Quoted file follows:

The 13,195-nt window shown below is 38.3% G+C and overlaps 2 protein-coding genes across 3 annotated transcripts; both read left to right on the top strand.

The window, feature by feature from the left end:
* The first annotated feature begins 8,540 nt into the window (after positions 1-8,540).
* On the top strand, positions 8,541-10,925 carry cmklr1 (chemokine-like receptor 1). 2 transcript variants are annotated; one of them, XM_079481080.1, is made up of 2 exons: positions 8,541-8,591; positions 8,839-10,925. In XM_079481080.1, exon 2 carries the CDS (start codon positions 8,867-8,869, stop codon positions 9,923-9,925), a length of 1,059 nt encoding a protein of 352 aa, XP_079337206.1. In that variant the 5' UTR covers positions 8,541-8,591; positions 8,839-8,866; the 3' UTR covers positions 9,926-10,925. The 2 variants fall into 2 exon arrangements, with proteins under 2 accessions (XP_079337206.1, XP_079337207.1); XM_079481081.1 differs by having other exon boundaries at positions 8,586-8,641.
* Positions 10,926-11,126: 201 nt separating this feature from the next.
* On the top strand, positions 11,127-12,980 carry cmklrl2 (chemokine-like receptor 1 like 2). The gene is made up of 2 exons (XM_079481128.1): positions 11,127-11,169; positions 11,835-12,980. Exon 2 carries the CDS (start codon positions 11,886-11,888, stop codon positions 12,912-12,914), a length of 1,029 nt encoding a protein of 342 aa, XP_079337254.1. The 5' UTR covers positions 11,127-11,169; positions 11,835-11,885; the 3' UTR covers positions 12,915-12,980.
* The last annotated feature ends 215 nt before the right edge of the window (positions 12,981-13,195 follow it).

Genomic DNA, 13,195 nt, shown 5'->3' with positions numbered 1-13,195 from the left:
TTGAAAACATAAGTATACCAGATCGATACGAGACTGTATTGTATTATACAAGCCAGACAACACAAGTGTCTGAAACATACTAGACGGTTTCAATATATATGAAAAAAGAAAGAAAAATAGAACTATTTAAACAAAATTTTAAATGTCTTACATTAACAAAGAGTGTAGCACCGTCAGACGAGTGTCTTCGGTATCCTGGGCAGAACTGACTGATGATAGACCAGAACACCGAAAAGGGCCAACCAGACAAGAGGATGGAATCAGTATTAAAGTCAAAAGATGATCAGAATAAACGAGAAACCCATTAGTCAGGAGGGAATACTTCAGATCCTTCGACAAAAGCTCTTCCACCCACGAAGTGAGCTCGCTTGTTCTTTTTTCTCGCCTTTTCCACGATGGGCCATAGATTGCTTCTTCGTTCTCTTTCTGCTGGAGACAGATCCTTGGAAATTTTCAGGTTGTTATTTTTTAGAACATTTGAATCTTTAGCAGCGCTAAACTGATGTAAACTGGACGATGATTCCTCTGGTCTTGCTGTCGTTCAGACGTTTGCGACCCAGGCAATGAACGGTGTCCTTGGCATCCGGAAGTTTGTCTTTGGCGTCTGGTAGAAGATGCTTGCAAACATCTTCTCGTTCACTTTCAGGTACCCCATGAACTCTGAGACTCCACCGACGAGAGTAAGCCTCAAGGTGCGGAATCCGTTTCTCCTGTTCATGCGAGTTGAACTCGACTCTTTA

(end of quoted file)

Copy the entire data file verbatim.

The 13,195-nt window shown below is 38.3% G+C and overlaps 2 protein-coding genes across 3 annotated transcripts; both read left to right on the top strand.

The window, feature by feature from the left end:
* The first annotated feature begins 8,540 nt into the window (after positions 1-8,540).
* On the top strand, positions 8,541-10,925 carry cmklr1 (chemokine-like receptor 1). 2 transcript variants are annotated; one of them, XM_079481080.1, is made up of 2 exons: positions 8,541-8,591; positions 8,839-10,925. In XM_079481080.1, exon 2 carries the CDS (start codon positions 8,867-8,869, stop codon positions 9,923-9,925), a length of 1,059 nt encoding a protein of 352 aa, XP_079337206.1. In that variant the 5' UTR covers positions 8,541-8,591; positions 8,839-8,866; the 3' UTR covers positions 9,926-10,925. The 2 variants fall into 2 exon arrangements, with proteins under 2 accessions (XP_079337206.1, XP_079337207.1); XM_079481081.1 differs by having other exon boundaries at positions 8,586-8,641.
* Positions 10,926-11,126: 201 nt separating this feature from the next.
* On the top strand, positions 11,127-12,980 carry cmklrl2 (chemokine-like receptor 1 like 2). The gene is made up of 2 exons (XM_079481128.1): positions 11,127-11,169; positions 11,835-12,980. Exon 2 carries the CDS (start codon positions 11,886-11,888, stop codon positions 12,912-12,914), a length of 1,029 nt encoding a protein of 342 aa, XP_079337254.1. The 5' UTR covers positions 11,127-11,169; positions 11,835-11,885; the 3' UTR covers positions 12,915-12,980.
* The last annotated feature ends 215 nt before the right edge of the window (positions 12,981-13,195 follow it).

Genomic DNA, 13,195 nt, shown 5'->3' with positions numbered 1-13,195 from the left:
TTGAAAACATAAGTATACCAGATCGATACGAGACTGTATTGTATTATACAAGCCAGACAACACAAGTGTCTGAAACATACTAGACGGTTTCAATATATATGAAAAAAGAAAGAAAAATAGAACTATTTAAACAAAATTTTAAATGTCTTACATTAACAAAGAGTGTAGCACCGTCAGACGAGTGTCTTCGGTATCCTGGGCAGAACTGACTGATGATAGACCAGAACACCGAAAAGGGCCAACCAGACAAGAGGATGGAATCAGTATTAAAGTCAAAAGATGATCAGAATAAACGAGAAACCCATTAGTCAGGAGGGAATACTTCAGATCCTTCGACAAAAGCTCTTCCACCCACGAAGTGAGCTCGCTTGTTCTTTTTTCTCGCCTTTTCCACGATGGGCCATAGATTGCTTCTTCGTTCTCTTTCTGCTGGAGACAGATCCTTGGAAATTTTCAGGTTGTTATTTTTTAGAACATTTGAATCTTTAGCAGCGCTAAACTGATGTAAACTGGACGATGATTCCTCTGGTCTTGCTGTCGTTCAGACGTTTGCGACCCAGGCAATGAACGGTGTCCTTGGCATCCGGAAGTTTGTCTTTGGCGTCTGGTAGAAGATGCTTGCAAACATCTTCTCGTTCACTTTCAGGTACCCCATGAACTCTGAGACTCCACCGACGAGAGTAAGCCTCAAGGTGCGGAATCCGTTTCTCCTGTTCATGCGAGTTGAACTCGACTCTTTA